“[It’s about] teaching them the mindset, the algorhythmic logic of ‘what is an instruction’, and how to place instructions,” says Olivier Palmieri, creative director at Ubisoft. “Then, in later levels, you can see loops, that basically say ‘if this, then do that’, or ‘if that action is right, then continue to do this code’, so there’s more instructions, more logic to be discovered. We believe that this gives you the keys to understand the logic behind programming, and then start Python, start C++, start any type of language and have the mindset ready to do that.”

As you progress through the 32 levels of Rabbids Coding, more advanced coding techniques become available, and the game allows more freedom to fail, letting you combine code cells at will to create solutions to the Rabbid infestation. Clear everything, and a sandbox world becomes available, allowing you to create your own challenges and experiment with your newfound coding prowess.

“You’re able to see kind of a reproduction of the [actual] code,” explains Palmieri, “You can click a button and you see a working representation, more like real code. This kind of translation gives you more cues on how to program.”

Class Code

Palmieri says that Ubisoft began work on Rabbids Coding “about a year ago”, after the company “became interested in providing an accessible way to teach coding and show how it could foster opportunities.”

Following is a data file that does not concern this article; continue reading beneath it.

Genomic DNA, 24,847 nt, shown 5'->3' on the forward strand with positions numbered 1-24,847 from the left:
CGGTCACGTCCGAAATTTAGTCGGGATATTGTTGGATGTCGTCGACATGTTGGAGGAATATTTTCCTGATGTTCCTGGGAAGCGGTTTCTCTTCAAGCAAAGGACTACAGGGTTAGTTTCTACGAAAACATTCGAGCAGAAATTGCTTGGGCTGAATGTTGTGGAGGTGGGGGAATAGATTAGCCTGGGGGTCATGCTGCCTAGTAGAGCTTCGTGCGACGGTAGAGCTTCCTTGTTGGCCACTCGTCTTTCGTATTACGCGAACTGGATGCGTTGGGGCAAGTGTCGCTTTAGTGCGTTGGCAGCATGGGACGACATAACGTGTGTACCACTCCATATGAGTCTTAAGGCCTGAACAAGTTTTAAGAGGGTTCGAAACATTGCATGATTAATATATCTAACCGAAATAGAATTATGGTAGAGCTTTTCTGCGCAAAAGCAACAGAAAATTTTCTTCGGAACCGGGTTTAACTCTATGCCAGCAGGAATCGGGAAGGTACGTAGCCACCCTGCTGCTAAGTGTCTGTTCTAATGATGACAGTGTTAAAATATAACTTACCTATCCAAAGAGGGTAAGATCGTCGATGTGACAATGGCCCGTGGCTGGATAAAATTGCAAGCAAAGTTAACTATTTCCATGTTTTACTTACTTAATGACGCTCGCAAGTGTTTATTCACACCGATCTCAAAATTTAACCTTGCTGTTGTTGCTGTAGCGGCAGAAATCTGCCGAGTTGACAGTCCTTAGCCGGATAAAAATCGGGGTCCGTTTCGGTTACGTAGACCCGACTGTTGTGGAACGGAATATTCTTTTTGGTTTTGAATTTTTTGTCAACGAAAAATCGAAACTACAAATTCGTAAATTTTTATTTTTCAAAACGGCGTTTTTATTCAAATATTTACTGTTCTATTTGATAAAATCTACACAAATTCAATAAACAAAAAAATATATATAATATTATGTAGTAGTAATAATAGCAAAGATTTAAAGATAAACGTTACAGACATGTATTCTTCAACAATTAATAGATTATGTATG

“It was about making it accessible to everyone and ensuring that coding is not crazy hard, that it was saying something that’s understandable,” he adds.

This isn’t the first time a property popular with kids has been used to try to teach coding – the BBC launched Doctor Who: The Doctor and the Dalek in 2015 , and sought to impart the basics of programming through a controllable Dalek. However, where the Doctor’s effort mixed in various gameplay styles wrapped around a narrative, Rabbids Coding proves to be both a purer coding experience, and a lot clearer and more accessible for first-time coders.

Plus, where the BBC’s effort was tied to the UK’s IT curriculum of the time, Ubisoft is looking to work with schools and libraries to develop learning programmes centred on Rabbids Coding, even producing a handbook to plan lessons.

“It allows teachers to have the solutions to every level so when the kids asked for more optimised code, they can try to give cues to achieve that,” says Palmieri. “It explains the logic of the instructions, so you don’t need to be a programmer yourself to teach kids code through Rabbits Coding. It’s also giving some hints on how to play with the sandbox level in the end.”

An Educational Odyssey